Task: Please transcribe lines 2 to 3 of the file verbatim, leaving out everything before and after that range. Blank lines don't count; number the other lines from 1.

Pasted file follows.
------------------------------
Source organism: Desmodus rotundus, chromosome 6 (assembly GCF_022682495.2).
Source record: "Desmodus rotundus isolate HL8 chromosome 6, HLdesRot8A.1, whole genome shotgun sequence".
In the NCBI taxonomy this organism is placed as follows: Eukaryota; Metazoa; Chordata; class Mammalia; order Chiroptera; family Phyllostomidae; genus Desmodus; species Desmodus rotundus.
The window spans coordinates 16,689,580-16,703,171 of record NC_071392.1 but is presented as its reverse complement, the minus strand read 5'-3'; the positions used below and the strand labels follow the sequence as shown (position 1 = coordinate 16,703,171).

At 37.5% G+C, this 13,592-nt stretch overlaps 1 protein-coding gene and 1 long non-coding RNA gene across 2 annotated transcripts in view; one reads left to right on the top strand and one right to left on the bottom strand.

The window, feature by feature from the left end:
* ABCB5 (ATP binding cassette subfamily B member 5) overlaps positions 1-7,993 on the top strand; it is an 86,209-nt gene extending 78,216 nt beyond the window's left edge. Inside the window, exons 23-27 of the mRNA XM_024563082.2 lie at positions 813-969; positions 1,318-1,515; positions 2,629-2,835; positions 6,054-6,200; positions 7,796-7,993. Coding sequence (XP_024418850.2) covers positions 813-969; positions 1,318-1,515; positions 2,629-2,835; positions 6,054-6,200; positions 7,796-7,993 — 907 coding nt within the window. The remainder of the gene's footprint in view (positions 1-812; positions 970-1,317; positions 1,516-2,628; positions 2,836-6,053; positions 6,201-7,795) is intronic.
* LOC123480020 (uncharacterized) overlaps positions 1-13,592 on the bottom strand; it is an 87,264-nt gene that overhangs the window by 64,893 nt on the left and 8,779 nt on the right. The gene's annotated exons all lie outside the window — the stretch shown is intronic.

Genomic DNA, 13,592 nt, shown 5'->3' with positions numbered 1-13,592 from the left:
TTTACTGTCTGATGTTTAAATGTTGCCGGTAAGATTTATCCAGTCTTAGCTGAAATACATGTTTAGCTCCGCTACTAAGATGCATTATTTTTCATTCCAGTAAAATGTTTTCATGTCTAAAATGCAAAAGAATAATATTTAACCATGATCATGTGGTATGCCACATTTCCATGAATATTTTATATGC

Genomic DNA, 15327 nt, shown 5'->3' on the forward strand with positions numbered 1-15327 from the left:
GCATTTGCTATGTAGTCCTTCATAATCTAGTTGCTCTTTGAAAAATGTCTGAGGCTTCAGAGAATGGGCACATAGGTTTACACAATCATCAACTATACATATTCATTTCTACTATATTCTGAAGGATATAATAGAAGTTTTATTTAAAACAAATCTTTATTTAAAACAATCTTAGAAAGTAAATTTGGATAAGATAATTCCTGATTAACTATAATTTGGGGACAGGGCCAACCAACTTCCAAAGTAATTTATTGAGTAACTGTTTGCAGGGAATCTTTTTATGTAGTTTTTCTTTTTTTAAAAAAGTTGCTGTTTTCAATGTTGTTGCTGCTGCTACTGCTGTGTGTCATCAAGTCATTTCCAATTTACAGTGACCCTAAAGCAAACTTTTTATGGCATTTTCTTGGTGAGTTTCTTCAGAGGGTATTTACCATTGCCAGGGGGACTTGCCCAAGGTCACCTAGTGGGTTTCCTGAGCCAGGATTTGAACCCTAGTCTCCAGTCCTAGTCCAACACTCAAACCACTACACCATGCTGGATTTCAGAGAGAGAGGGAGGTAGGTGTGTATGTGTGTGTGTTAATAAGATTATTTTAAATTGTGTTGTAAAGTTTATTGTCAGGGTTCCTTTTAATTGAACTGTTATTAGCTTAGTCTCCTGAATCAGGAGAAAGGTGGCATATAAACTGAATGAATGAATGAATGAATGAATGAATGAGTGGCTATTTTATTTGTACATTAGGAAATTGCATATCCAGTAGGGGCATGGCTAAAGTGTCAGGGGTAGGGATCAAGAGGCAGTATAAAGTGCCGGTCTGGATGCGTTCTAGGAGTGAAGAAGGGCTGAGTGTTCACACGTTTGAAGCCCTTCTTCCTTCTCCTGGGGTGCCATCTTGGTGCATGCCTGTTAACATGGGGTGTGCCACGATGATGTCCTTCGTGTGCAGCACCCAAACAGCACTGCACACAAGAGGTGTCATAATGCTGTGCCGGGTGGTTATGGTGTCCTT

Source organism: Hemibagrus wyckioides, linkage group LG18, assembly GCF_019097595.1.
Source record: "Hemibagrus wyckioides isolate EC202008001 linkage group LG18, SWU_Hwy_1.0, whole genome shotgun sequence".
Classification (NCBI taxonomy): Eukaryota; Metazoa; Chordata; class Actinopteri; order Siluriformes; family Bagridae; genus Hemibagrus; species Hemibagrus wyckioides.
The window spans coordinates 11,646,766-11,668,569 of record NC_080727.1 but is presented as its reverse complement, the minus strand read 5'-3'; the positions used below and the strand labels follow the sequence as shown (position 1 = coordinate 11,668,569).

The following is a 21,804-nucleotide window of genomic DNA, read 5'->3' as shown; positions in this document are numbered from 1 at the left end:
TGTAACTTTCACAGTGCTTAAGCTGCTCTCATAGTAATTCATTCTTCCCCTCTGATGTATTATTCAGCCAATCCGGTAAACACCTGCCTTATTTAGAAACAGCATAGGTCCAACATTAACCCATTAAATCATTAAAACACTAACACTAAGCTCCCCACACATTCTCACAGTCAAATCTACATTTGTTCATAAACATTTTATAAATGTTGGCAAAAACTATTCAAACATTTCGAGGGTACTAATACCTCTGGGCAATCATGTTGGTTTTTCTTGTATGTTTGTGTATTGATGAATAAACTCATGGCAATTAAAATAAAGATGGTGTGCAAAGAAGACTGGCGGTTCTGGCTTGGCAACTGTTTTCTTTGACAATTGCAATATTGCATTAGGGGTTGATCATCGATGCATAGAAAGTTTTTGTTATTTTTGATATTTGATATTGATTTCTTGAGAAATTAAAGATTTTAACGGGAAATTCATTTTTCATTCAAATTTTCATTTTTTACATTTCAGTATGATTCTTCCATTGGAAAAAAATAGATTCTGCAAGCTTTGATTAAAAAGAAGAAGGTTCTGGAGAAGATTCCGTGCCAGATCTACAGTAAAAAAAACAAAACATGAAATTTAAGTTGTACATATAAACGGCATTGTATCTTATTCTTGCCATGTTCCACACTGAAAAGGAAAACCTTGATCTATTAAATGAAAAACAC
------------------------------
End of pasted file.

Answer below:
Source record: "Desmodus rotundus isolate HL8 chromosome 6, HLdesRot8A.1, whole genome shotgun sequence".
In the NCBI taxonomy this organism is placed as follows: Eukaryota; Metazoa; Chordata; class Mammalia; order Chiroptera; family Phyllostomidae; genus Desmodus; species Desmodus rotundus.